Iranian Nuclear Scientist Assassinated With Bomb
Mostafa Ahmadi-Roshan, one of Iran’s leading nuclear scientists and a beloved university lecturer, was killed Wednesday in a bomb-attack while riding in a car in the nation’s capital city.
Witnesses say that the precision explosion, which killed both Dr. Ahmadi-Roshan and his driver, took place after motorcyclists attached what appears to have been a bomb on the side of the car.
Ahmadi-Roshan, who taught in Tehran and also provided expertise for the much-discussed Natanz uranium enrichment facility, is just one in a long line of Iranian nuclear scientists who have been assassinated in recent years.
Iranian authorities as well as regional experts believe that Israeli and/or American secret services are behind the assassinations. Evidence to corroborate their assumptions has not yet been found, however, and both the U.S. and Israeli government have consistently denied involvement.
In a news conference today, spokeswoman for the U.S. state department Victoria Nuland told journalists that she did not have “any information to share one way or the other” regarding the assassination.
Iranian Vice-President Mohammad Reza Rahimi appeared on national television shortly after the Dr. Ahmadi-Roshan’s death was reported and told Iranians that progress with the country’s nuclear program would not be halted by the assassination of the young scientist.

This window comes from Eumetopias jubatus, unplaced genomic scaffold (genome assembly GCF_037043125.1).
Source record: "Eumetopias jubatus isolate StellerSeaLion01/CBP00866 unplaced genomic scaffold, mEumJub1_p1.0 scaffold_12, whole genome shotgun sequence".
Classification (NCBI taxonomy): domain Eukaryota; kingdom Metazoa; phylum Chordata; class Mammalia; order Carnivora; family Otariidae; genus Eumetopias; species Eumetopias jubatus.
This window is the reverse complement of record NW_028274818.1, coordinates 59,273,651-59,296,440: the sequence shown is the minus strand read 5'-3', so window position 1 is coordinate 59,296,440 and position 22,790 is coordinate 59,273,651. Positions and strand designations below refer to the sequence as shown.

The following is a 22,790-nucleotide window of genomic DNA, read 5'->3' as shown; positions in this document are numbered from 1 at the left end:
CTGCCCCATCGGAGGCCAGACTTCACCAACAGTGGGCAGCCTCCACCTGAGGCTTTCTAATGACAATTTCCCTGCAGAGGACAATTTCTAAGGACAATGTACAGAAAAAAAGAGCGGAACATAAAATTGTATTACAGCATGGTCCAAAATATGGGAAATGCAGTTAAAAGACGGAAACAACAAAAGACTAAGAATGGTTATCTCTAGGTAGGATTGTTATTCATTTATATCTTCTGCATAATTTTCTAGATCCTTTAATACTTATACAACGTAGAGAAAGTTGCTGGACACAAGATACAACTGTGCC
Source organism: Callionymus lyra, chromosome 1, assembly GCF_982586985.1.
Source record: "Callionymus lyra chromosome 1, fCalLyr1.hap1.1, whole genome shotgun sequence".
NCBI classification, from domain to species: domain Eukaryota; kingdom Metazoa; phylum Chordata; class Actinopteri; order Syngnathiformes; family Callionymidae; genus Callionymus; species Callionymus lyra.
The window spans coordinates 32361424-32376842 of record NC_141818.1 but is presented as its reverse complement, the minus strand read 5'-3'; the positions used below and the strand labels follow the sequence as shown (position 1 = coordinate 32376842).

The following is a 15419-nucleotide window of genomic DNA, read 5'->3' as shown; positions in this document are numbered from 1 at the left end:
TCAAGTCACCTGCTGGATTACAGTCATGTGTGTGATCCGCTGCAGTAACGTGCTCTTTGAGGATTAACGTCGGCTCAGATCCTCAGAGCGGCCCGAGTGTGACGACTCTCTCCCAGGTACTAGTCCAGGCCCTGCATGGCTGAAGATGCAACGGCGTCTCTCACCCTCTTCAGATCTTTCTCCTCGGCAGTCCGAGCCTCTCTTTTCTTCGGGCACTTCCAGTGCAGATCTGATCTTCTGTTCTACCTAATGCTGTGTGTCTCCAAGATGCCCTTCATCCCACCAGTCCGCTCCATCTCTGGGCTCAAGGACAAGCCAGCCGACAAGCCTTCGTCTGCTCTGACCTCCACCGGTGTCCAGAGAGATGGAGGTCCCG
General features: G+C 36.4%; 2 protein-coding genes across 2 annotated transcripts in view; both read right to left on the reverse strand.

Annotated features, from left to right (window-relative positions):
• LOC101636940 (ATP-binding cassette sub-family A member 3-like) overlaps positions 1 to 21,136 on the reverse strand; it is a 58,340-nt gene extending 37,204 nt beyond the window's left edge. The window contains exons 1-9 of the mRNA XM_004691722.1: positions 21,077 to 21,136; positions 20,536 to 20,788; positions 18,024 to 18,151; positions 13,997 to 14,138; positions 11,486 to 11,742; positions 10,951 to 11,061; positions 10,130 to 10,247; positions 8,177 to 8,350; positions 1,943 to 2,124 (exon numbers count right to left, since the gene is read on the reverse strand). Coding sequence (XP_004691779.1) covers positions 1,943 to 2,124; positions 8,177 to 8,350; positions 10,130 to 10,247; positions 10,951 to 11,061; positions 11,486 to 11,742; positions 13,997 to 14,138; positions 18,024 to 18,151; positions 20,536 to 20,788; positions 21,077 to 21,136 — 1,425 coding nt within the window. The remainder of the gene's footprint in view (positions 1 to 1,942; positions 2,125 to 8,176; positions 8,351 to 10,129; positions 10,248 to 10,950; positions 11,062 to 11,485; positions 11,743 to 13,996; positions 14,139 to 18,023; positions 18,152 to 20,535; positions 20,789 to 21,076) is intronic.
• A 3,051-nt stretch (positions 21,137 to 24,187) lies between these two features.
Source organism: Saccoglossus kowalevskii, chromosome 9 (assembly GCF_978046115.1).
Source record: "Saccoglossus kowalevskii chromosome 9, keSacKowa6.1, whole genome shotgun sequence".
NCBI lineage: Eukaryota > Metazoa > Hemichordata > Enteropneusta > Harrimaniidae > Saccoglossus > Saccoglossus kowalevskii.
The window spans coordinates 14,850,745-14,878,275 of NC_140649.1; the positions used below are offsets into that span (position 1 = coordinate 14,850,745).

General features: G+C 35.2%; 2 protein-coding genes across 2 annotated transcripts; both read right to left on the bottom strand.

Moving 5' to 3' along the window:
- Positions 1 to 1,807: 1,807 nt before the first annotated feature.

In an attempt to flip the rhetorical tables against the nation’s biggest international antagonists, Rahimi went on the offensive, calling the civilian assassination “evidence of [foreign] government-sponsored terrorism.”
The small, controlled blast occurred on the campus of Iran’s Allameh Tabatai University in Tehran.
Two others were reportedly also injured in the blast, which took place near Gol Nabi Street, in the north of the capital.
Local reports say that 32-year-old Ahmadi-Roshan and his driver were killed by a magnetic bomb that was placed on his Peugeot 405 by two assailants on a motorcycle.
“The bomb was a magnetic one and the same as the ones previously used for the assassination of [Iranian] scientists, and the work of the Zionists,” said Tehran’s deputy governor Safarali Baratloo.
BBC’s Tehran reporter Mohsen Asgari says that the explosion was caused by a precision device designed to kill inside a minimal blast radius and small enough not to be heard more than a few hundred yards away.
The death of Dr. Ahmadi-Roshan was just days before the two-year anniversary of the death of Dr. Massoud Ali Mohammadi, the 50-year-old Iranian researcher who was assassinated with a remote-controlled bomb at his home in Tehran in 2010.
The assassination comes amidst surging pressure from the U.S. and Europe for Iran to stop its nuclear activity.
The day before the incident, Israel’s military chief Lieutenant General Benny Gantz cryptically told a parliamentary panel that 2012 would a “critical year” for the Iranian government, partly because of “things that [will] happen to it unnaturally.”
Iran is in a tight spot on a number of fronts, says Mickey Segal, former director of the Iranian unit of Israeli’s intelligence department.
“Iran is in a situation where pressure on it is mounting, and the latest assassination joins the pressure that the Iranian regime is facing.”
It remains to be seen whether such assassinations will have the effect of weakening or strengthening the resolve of the Iranian government to resist Western pressure and push forward with its nuclear program.